December 1992

Efforts to Improve Compliance With the National Cholesterol Education Program GuidelinesResults of a Randomized Controlled Trial

Author Affiliations

From the Department of Medicine, Division of General Medicine, Case Western Reserve University School of Medicine at MetroHealth Medical Center (Drs Headrick, Speroff, Pelecanos, and Cebul) and Department of Epidemiology and Biostatistics (Drs Cebul and Speroff), Case Western Reserve University School of Medicine, Cleveland, Ohio.

Arch Intern Med. 1992;152(12):2490-2496. doi:10.1001/archinte.1992.00400240104017

Study Objective.—  We compared three approaches for improving compliance with the practice guidelines of the National Cholesterol Education Program (NCEP).

Design.—  A randomized controlled trial.

Setting.—  Academic group practices of a major urban teaching hospital.

Participants.—  Study physicians were three equivalent groups of PG-2 and PG-3 residents (N=33) seeing patients in equivalent outpatient clinics. Continuity patients of these residents were included (N=240) if they were younger than 66 years, saw their primary physician during the intervention period, were not pregnant, and had no serious lifeshortening noncardiac illnesses.

Interventions.—  Three interventions were implemented over a 5-week period. Control group physicians (group 1) were offered only a standard lecture provided through the Physician Cholesterol Education Program (PCEP). Group 2 physicians were offered the PCEP lecture and also received generic chart reminders of the NCEP guidelines on each eligible patient's chart. Group 3 physicians were offered the PCEP lecture and also received timely patient-specific feedback, including acknowledgment of recent lipid values and management, and explicit recommendations for further action. Knowledge of lipid disorders was tested before and after the PCEP lecture, and physicians' attitudes were surveyed following the intervention period.

Measurements and Main Results.—  The three groups were similar in baseline (preintervention) compliance with NCEP recommendations (average, 39%) and physicians' Knowledge. Patients were similar across groups in number of coronary artery disease risk factors and cholesterol values. Significant within-group improvements in compliance were noted for groups 2 and 3 (7.6% and 10.6%, respectively), but not for group 1 (4.5%) Importantly, there were no differences observed in improvements across groups. In exploratory analyses, however, there was a significant correlation between improved compliance and the number of patients seen by each provider in group 3 that was not observed in groups 1 or 2. Notably, changes in compliance were unrelated to PCEP lecture attendance (8.6% vs 8.1 % for attenders vs nonattenders, respectively), level of postgraduate training, baseline or later tests of knowledge, or patient factors. The postintervention survey revealed marked overestimation by physicians of their personal compliance with NCEP guidelines, although there was strong support for clinic efforts that would screen patients for lipid disorders independent of physician initiative.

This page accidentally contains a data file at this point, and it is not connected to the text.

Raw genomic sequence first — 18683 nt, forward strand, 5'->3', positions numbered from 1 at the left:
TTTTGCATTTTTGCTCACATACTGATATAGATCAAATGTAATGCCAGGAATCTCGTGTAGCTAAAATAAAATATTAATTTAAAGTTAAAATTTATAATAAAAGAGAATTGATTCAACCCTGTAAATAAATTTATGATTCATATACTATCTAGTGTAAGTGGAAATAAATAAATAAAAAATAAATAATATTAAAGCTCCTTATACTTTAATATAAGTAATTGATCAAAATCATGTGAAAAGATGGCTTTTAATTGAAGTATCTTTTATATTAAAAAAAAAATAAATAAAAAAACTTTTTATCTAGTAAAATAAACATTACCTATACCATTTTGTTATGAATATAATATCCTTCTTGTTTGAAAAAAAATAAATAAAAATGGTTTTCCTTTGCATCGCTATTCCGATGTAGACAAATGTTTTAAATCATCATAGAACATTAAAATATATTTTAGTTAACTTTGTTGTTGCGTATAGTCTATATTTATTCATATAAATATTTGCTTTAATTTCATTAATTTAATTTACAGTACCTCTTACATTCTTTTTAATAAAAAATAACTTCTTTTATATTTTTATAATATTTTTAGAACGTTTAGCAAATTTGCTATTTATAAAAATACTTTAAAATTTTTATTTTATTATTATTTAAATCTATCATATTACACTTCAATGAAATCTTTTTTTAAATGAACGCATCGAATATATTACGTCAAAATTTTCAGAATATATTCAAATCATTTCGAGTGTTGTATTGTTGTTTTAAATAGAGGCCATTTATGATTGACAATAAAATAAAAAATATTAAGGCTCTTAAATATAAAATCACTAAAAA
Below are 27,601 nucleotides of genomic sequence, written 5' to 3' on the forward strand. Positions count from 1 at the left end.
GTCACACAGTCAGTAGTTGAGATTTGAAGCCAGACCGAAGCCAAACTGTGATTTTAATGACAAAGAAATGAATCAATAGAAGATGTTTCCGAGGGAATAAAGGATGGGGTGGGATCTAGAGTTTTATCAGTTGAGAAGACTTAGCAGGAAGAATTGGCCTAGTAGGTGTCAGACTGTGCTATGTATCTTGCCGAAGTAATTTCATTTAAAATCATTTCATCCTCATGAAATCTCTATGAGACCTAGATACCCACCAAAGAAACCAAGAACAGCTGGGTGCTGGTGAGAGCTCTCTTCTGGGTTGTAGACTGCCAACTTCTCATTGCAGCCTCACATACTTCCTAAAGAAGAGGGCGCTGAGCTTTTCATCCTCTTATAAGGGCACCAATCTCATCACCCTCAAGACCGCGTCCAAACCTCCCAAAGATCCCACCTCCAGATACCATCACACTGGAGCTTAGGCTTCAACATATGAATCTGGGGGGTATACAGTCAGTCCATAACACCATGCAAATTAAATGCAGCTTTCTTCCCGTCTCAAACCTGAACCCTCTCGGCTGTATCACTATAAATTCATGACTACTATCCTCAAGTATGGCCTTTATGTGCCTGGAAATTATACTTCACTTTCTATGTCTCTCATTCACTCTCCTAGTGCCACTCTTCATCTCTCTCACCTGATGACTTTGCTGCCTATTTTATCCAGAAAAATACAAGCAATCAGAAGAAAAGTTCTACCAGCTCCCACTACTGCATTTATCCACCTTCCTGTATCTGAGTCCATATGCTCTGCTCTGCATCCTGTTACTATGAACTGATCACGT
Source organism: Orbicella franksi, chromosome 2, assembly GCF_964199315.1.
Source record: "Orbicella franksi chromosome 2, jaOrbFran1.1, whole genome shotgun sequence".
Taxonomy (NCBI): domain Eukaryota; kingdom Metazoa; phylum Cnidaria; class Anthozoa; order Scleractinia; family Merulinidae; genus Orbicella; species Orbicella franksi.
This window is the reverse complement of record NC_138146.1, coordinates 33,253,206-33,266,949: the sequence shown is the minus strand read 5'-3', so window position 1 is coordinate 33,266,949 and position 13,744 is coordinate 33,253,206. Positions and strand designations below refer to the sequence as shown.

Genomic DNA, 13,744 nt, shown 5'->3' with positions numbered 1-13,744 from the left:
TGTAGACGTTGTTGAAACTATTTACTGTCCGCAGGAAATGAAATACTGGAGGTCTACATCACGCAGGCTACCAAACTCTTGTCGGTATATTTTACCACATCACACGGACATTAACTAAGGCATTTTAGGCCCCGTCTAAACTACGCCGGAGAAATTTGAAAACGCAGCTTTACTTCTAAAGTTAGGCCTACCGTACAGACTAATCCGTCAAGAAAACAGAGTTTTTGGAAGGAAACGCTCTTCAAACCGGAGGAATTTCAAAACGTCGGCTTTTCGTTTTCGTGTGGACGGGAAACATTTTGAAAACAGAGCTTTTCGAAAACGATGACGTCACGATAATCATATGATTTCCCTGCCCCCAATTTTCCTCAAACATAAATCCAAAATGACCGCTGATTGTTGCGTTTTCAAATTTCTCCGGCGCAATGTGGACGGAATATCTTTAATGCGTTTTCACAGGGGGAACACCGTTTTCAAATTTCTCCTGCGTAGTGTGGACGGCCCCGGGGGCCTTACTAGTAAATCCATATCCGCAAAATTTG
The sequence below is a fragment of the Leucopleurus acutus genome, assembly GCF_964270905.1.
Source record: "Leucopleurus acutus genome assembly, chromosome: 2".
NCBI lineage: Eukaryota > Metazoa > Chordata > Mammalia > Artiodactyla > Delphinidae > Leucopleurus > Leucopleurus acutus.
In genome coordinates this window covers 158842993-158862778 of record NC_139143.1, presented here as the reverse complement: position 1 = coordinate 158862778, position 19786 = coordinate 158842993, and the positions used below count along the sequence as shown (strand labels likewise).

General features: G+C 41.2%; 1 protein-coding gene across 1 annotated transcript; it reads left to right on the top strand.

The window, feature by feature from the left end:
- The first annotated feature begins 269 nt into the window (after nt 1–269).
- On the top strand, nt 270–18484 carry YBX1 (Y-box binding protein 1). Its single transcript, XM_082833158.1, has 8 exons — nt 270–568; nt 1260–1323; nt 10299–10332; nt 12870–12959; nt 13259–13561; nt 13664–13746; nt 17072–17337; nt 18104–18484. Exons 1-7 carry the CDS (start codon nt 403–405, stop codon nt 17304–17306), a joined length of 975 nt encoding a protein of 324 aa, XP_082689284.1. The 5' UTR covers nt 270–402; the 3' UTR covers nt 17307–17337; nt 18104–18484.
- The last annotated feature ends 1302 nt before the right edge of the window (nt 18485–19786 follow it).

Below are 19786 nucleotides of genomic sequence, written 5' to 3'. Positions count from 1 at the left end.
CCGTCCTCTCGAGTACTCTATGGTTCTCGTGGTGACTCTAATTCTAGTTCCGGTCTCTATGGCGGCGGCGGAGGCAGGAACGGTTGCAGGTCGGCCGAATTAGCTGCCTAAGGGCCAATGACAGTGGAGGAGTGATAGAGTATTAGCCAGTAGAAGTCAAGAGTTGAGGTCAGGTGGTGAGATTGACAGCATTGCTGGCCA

Conclusions.—  This study raises questions about the effectiveness of education alone for improving compliance with NCEP guidelines. The effectiveness and efficiency of timely, individualized feedback should be explored in studies over a longer period. Innovative alternative approaches are suggested by the responses to our survey and other research in preventive practices.(Arch Intern Med. 1992;152:2490-2496)